Herbs for Health
Many people prefer natural herbs to traditional pills for different reasons. Firstly, such choice of medicine can be easily explained by the fact that when a patient takes a herbal remedy, he or she knows that it is natural. In fact, sometimes, the alternative medicine achieves better treatment outcomes than medical drugs. Secondly, the production of medical drugs is nearly always associated with business; therefore, pharmaceutical companies may not be interested in making patients fully healthy with their products. One of the most widely used drugs in traditional and alternative medicine is St. John’s wort, that is why its background, positive and negative aspects should be considered more closely.
St. John’s wort (the botanical name is Hypericum Perforatum) is an herb, which is licensed and widely used in medicine. The evidence of the usage of the herb in treating different illnesses and nervous disorders dates back to ancient Greece (“St. John’s wort,” n.d.). St. John’s wort grows mostly in the territory of the United States, Canada, Europe, and Australia. The herb is accepted for treatment in many countries; however, its usage is officially banned in France (“St. John’s wort,” 2015).
St. John’s wort is usually effective in treating depression, as well as conditions associated with it. These conditions include trouble sleeping, tiredness, anxiety etc. Such mood disorders as obsessive-compulsive disorder, attention deficit hyperactivity disorder and seasonal affective disorder are also partially treated with the herb. In addition, St. John’s wort helps women to cope with menopause and premenstrual syndrome by reducing the severity of emotional and physical symptoms. Moreover, skin irritation such as minor burns, eczema etc. can be relieved if a person applies the herb to the skin (“St. John’s wort,” n.d.).
St. John’s wort is used to treat many diseases. Despite the fact that it has been proven to be ineffective against serious forms of depression, it is successfully used to improve mood during a mild depression. There is also a possibility that the herb may assist in the treatment of HIV/AIDS, hepatitis C, polyneuropathy, and irritable bowel syndrome; however, early research has not proven its positive effect. Nevertheless, its effectiveness is visible in the treatment of cold sore, brain tumor, cancer, migraine headache, fibromyalgia, sciatica, chronic fatigue syndrome, skin conditions, bruises, muscle pain etc. (“St. John’s wort,” 2015).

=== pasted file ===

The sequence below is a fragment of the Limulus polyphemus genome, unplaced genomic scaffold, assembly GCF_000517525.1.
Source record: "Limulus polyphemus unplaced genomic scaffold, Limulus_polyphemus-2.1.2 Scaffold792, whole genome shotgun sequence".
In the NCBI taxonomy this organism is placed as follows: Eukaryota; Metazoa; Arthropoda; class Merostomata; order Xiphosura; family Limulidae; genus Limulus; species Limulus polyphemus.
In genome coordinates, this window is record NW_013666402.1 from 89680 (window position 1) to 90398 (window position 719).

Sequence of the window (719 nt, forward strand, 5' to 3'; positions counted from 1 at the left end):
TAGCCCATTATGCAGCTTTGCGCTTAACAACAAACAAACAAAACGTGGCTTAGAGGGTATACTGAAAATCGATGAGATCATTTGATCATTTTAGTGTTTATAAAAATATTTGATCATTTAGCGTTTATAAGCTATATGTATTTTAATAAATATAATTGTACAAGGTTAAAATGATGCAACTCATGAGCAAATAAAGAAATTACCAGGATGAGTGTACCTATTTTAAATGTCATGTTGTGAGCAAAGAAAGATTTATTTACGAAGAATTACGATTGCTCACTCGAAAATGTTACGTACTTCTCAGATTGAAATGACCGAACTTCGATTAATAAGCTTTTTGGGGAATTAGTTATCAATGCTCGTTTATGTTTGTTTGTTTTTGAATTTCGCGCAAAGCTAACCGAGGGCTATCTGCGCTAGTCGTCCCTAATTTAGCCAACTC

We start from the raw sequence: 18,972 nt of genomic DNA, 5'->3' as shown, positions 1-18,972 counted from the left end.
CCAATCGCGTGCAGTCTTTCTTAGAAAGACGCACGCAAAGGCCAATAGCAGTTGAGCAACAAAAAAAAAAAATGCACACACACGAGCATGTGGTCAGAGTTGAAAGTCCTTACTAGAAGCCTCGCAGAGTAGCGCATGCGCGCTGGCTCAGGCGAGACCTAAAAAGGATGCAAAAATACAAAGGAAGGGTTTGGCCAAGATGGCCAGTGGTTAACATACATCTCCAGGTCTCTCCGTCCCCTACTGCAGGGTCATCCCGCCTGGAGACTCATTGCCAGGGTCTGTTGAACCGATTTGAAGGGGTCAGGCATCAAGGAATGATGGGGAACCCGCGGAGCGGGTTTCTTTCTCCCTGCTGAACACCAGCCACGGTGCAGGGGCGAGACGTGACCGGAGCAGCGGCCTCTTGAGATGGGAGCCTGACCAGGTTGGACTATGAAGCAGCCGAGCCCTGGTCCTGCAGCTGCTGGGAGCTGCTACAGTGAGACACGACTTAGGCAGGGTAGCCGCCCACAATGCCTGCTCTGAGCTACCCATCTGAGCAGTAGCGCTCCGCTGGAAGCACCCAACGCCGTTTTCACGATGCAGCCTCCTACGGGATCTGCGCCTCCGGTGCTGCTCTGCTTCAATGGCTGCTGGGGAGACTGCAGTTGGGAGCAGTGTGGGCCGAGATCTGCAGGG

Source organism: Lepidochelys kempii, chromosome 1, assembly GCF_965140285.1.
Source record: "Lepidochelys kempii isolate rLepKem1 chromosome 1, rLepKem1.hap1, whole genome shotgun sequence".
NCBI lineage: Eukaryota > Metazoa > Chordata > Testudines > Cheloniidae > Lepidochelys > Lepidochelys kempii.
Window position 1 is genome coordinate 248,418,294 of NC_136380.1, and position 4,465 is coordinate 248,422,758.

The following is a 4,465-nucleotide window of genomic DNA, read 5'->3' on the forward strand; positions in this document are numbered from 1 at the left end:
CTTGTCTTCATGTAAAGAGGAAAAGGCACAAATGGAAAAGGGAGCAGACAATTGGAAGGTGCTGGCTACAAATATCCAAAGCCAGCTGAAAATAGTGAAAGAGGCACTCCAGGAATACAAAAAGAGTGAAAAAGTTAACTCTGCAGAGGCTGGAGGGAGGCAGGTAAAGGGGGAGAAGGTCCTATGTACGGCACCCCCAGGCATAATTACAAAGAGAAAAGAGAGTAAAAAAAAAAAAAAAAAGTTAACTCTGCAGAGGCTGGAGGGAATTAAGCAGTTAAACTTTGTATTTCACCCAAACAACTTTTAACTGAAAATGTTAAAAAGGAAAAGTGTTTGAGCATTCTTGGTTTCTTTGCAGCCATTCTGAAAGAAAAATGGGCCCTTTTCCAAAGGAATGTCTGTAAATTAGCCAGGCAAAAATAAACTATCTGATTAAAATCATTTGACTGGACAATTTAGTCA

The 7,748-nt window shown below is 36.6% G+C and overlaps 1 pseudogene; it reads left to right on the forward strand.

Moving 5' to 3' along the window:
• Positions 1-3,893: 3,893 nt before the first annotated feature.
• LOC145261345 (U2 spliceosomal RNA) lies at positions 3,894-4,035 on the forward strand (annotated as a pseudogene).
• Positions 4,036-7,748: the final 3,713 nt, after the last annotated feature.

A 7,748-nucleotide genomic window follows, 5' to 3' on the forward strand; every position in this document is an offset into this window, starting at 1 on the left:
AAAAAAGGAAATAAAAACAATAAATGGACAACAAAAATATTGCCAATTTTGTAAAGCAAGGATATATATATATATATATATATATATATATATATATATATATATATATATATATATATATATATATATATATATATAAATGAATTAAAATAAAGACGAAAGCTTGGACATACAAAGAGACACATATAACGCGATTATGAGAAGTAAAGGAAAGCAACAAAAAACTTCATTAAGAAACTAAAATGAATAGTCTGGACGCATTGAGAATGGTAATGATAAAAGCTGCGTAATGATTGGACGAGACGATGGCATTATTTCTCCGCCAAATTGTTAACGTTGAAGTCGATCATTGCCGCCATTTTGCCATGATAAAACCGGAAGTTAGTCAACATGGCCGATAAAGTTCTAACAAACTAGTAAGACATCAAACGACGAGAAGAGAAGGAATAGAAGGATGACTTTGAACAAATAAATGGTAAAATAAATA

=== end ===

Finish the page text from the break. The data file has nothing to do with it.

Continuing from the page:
St. John’s wort includes such useful chemicals as hyperforin, hypericin, flavonoids etc. These active elements contained in the herb work highly similar to prescription antidepressants as they increase the availability of dopamine, serotonin, and other brain chemicals (“St. John’s wort,” n.d.).
The most positive result of using St. John’s wort is the absence of side effects if the herb is taken in prescribed doses and no longer than twelve weeks. However, in case of idiosyncrasy or improper use there can be serious negative side effects. The side effects of St. John’s wort include irritability, trouble sleeping, anxiety, fatigue, dizziness, stomach upset, skin rash, headache, diarrhea etc. Moreover, St. John’s wort interacts with different prescription drugs, which implies the possible insecurity of its use; therefore, if a person is pregnant, breast-feeds, or has been diagnosed with major depression, schizophrenia, bipolar disorder, and ADHD he or she should not use the herb. Furthermore, it can negatively affect the results of surgery and anesthesia; in such cases, St. John’s wort should not be taken for at least two weeks before the procedure (“St. John’s wort,” 2015).
In conclusion, it is necessary to mention that despite St. John’s wort is a generally harmless herb, a person should consult a doctor before using it. Even if medical research has not proven negative side effects of the herb, there is always a threat of intolerance to this natural medication.